Completing the Internal BalanceVSM Design
Ensure stability through a combination of horizontal synchronization and the necessary minimum of centralized management
11.1 Maximize Autonomy
Make the Operational units as autonomous as possible.
11.2 Negotiate Resources
Negotiate resource allocation between System 3 and each Operational unit.
11.3 Adjust Environments
Change the environments with which each Operational unit is involved if improvements can be made.
11.4 Optimize the Flow
Change the way goods and information flow between the Operational units if overall efficiency can be improved.
11.5 Upgrade Information Systems
Make your information systems capable of producing thorough and up-to-date information.
11.6 Review System two and three capabilities
Following these changes, consider your existing Systems 2 and 3 and see if they now have the capabilities to deal with the entire complex of Operational units. This will involve both making the relevant decisions and making sure they are implemented.
11.7 Enhance missing capabilities
Increase the capabilities of Systems 2 and 3 to complete the balancing act.
Information Systems: The VSM approach
If you look at the Inside and Now of your VSM diagram there are several areas in which information is crucial to good design:
The Operational units must be accountable – they must find measures of what they do and make sure the appropriate information gets to System 3.
System 3* does audits and surveys – it is an information service to System 3, looking at whatever is of relevance.
System 3 must have a thorough model of all that it needs to know about the goings-on within the entire complex of interacting Operational units. Otherwise, it will be making decisions in ignorance.
An information system must be capable of generating alerting signals so that the organization can find out that something has gone badly wrong as soon as it happens. These signals are referred to as “algedonics”.
System 4 is charged with adapting to environmental change. It will need information about the external environment so it can produce strategies. It will also need a good model of the internal capabilities so it knows what tools it has at its disposal.
All of these factors require thorough information systems.
Traditionally information systems within a business are primarily concerned with financial information. They generally involve historical figures, so that after the monthly figures are produced someone may say “We have just realized that the business lost money last month because of something that happened in Factory 27” Which is, of course, too late.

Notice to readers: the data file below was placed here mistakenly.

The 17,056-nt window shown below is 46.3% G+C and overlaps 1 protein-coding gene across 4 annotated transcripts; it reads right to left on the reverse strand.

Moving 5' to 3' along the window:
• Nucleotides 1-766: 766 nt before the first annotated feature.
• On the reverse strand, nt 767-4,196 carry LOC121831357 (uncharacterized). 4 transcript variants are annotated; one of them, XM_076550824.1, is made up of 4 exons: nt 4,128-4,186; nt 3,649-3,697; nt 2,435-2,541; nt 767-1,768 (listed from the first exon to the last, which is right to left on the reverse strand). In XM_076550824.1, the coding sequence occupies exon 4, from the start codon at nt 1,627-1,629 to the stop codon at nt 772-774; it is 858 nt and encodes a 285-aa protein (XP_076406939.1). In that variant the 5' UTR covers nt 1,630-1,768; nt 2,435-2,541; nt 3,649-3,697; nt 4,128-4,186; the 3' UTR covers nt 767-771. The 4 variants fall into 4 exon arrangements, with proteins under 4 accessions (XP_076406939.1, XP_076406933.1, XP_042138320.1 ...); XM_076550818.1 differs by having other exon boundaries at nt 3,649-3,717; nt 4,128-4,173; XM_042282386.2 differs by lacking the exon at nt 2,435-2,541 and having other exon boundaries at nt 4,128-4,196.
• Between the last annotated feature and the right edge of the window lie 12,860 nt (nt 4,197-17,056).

The other aspect of traditional information systems which is superseded in VSM theory is the production of huge printouts from a database, most of which are never used.
Central to the VSM approach is the production of only what is important. If information says “All seems to be going as usual” then nothing needs to be done. Consequently, there is no point in printing the report.
The information systems used in the VSM are fundamentally different from traditional systems in that:
- they are based upon performance indicators which measure whatever is important within each Operational unit, and not just financial information.
- they are based upon daily measurement so that problems can be identified on the same day.
Closing the Loop
The overall principle is clear – closed loops work and open loops don’t.
We will see that it is not enough to close the loop – it must be closed also promptly to ensured adequate reaction times.
Important Aspects of an Information System
1. Performance Indicators
Negotiations are needed between the department in question and whoever is responsible for the allocation of resources. (Remember this is also designing the accountability systems which complete the resource-bargain loop between Systems 1 and 3).
The question is “What numbers do I regularly quote when I’m talking about how well the day has gone?” For example “Only three tonnes of muesli all afternoon.” or “What a good day! I completed four pages of the ledger.”
These indicators need to satisfy both the department and the resource allocator so that they give a complete picture.
It will then be the responsibility of the department to measure and plot them every day.
Some variation will be inevitable. It may take some time to establish what an algedonic actually is, e.g. 5% variation in productivity is fine as long as the variations even out. A continuous decline for 4 days is unacceptable and constitutes an algedonic. A 10% variation needs to be examined. And so on.
The responsiveness of the algedonic channel has to be established, or it may churn out algedonics every time someone sneezes.
3. Reaction Time
Each indicator must be studied individually. You must then decide how long it should take to deal with problems, and how long a problem can be permitted to continue until the viability of the whole co-operative is at risk.
So … you have 5 days to deal with wastage problems, 10 days to get out-of-stock back to acceptable levels, and so on.
These horizons must be agreed upon in advance, as when a crisis hits the system, the framework for dealing with it must be already established.
4. Loss of Autonomy
Assuming an indicator becomes unacceptable and continues at that level beyond the pre-agreed time, then the outer/higher unit gets notified, and that department loses its autonomy.
The nature of this loss should again be designed. It may involve a complete analysis of the problem, or the appointment of an agreed trouble-shooter or whatever.
But again, this should be agreed in advance.